where (in the city) can you get CPR training? How much does this run?
Jim- that's some situation you were presented with. Good thing you were in a position to help. Though the training I received is minimal, I certainly feel able to assist in some capacity now. And many of the points those on Chainlink have conveyed have helped equally as much.

Davo- Check this link: or simply go to to get started.

Jen - This is a very good tip and I would like to bump up this thread to try to reach out to the fellow

(male) cyclist who did exactly that (took care of my bike as I was taken away in am ambulance following

an accident in which a car hit me).


I was hit buy a car one month ago today (August 29th 2012) at the intersection of Halsted and Chicago

(I was going northbound on Halsted) around 4:25 pm. You were the bike behind me as we waited  at the red light and assisted me while I was laying in the street immediately folllowing the accident. You asked if there was any way you could help me : and I replied Yes; could you please take my bike (and lock and key) to  REI just up the street on Halstead before North Avenue. I retrieved the bike 3 days later. I want to thank you very much for this help. I would also like to ask a couple of questions. if you could contact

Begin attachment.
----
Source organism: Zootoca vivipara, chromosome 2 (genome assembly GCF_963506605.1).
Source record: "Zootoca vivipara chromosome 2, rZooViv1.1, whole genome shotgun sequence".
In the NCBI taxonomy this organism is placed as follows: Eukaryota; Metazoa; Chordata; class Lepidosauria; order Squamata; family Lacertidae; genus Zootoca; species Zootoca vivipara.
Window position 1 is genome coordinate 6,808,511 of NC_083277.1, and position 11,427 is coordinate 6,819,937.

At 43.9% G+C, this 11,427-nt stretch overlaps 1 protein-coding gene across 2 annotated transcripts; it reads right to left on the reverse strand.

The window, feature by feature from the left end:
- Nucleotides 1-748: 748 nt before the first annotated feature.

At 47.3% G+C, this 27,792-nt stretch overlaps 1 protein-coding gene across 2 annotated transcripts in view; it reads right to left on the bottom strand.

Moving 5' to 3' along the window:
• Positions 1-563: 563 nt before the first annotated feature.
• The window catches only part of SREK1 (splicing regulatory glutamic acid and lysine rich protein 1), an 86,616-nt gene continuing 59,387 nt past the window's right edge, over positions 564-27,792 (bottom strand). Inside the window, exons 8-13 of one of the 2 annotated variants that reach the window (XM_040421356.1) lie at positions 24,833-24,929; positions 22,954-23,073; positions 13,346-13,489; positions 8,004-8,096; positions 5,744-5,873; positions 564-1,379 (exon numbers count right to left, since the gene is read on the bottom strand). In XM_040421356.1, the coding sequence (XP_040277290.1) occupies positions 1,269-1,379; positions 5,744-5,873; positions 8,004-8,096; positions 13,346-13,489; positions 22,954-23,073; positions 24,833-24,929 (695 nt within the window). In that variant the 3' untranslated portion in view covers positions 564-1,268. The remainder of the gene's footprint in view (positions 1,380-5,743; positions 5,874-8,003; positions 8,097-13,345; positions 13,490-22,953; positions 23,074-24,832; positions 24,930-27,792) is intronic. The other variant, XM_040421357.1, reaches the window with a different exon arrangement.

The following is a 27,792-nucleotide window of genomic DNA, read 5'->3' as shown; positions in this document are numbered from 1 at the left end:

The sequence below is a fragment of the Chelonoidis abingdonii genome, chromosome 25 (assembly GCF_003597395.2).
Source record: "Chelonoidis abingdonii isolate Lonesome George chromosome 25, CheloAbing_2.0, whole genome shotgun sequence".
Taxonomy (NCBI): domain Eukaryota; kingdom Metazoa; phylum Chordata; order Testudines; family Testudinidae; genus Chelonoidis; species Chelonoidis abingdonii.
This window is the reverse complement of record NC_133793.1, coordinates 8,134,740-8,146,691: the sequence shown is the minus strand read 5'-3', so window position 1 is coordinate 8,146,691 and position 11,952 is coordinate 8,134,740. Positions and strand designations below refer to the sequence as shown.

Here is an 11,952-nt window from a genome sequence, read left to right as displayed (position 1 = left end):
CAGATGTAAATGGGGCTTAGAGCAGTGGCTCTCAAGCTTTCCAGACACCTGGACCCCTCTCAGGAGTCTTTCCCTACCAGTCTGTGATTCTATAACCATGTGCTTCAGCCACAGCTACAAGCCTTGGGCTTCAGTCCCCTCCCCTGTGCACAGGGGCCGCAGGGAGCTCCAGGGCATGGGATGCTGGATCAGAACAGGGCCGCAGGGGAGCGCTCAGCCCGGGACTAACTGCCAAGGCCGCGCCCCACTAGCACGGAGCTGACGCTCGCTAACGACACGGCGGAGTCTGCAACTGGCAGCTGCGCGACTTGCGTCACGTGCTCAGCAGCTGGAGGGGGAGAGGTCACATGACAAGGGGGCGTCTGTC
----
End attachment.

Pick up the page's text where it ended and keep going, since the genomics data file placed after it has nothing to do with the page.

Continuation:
me here (send a private message on the chainlink) or call text me at 312 351 4052; thanks very much.


Dan Brown


y a j said:

I think one thing we can do for a downed cyclist is take care of their bike. All the other folks on the scene might not think of it, but as cyclists, we know how important our bikes are to us. If that rider went away in an ambulance, what happened to their bike?
That's what I did over the summer when I found a rider down. While we were waiting for the ambulance I took his key, carried his bike to the side of the road and locked it up. I wrote him a note re: where his bike was locked & put the note & his keys back in his bag. He's was pretty out of it the whole time & it was all taken care of before the ambulance took him away.
iggi makes a good point too. I wasn't in a car, so I wasn't adding to a gaperblock while I was doing this.